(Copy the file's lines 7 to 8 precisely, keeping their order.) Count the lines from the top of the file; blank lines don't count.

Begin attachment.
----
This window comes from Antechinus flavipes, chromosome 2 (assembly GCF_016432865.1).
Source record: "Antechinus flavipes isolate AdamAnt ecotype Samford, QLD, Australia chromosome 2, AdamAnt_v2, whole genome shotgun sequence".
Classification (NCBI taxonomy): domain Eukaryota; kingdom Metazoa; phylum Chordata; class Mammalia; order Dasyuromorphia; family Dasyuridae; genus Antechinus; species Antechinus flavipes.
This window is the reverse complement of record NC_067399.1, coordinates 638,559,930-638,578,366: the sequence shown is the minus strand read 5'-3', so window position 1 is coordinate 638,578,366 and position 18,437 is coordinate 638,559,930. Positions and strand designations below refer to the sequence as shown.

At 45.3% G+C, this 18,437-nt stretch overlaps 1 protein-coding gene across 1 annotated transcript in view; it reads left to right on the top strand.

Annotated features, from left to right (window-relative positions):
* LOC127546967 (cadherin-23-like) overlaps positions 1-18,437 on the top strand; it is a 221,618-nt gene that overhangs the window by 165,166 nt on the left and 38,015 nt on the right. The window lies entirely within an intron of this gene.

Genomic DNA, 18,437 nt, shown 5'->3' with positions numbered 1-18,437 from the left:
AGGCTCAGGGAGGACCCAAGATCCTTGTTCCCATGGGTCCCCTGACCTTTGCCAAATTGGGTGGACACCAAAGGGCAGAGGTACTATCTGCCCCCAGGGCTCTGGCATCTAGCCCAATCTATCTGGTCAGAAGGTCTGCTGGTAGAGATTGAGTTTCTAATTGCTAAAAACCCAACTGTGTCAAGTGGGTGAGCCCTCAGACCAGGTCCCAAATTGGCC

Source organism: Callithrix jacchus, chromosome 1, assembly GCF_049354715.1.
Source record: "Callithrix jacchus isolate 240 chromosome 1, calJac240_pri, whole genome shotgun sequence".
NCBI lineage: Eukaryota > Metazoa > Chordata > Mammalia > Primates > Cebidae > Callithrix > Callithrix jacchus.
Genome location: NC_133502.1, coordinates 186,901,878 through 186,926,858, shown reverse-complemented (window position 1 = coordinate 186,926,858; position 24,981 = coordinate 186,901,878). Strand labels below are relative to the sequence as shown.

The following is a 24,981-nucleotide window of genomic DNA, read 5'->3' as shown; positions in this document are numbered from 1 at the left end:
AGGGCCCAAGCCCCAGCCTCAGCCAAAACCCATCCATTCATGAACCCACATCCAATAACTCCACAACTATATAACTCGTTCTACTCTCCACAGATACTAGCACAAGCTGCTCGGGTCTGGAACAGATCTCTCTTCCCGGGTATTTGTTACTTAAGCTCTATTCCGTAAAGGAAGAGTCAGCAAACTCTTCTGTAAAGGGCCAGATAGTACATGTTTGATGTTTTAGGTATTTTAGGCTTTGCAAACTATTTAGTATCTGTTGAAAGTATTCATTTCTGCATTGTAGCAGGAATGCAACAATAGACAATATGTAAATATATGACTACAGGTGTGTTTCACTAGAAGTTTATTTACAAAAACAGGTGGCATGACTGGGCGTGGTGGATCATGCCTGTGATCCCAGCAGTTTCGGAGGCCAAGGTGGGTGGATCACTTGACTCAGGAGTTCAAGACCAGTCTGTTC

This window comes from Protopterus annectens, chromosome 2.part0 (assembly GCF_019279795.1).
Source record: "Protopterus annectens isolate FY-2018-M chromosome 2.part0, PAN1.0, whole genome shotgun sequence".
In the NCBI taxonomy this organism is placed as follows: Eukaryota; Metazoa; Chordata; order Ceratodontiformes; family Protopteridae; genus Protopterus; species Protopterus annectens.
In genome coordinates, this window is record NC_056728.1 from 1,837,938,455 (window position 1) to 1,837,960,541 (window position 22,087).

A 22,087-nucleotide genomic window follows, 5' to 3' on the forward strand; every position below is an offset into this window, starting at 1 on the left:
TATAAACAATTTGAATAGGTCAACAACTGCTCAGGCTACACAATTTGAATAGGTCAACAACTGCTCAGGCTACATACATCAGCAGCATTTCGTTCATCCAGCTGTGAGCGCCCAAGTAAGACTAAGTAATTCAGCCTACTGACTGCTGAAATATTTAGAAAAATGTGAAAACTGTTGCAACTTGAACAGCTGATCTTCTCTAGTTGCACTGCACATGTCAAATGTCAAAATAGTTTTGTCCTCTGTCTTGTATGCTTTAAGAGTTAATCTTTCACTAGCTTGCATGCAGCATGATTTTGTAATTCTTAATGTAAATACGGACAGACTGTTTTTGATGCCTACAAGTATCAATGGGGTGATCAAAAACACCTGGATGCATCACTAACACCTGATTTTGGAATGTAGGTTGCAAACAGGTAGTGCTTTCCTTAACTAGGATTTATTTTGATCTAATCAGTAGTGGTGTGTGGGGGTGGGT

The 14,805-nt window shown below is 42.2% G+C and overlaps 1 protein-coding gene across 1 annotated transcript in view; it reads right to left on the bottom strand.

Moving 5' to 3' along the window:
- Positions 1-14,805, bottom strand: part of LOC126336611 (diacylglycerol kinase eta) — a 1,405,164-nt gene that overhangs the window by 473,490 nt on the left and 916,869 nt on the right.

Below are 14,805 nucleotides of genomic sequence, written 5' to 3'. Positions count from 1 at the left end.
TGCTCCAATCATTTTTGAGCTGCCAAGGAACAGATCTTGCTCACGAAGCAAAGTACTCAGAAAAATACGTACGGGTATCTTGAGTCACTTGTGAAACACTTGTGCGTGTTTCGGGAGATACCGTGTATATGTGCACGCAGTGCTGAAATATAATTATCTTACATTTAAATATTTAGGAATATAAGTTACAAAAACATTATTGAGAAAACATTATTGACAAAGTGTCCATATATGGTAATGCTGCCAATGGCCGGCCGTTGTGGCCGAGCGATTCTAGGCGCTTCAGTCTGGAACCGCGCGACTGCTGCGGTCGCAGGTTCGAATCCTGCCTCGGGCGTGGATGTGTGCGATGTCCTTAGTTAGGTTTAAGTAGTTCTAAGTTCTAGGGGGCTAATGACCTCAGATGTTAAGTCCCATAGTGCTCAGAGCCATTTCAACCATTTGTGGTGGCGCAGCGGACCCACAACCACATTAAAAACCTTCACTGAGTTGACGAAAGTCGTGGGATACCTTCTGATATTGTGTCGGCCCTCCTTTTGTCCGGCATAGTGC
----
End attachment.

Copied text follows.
* LOC127546967 (cadherin-23-like) overlaps positions 1-18,437 on the top strand; it is a 221,618-nt gene that overhangs the window by 165,166 nt on the left and 38,015 nt on the right. The window lies entirely within an intron of this gene.

Genomic DNA, 18,437 nt, shown 5'->3' with positions numbered 1-18,437 from the left: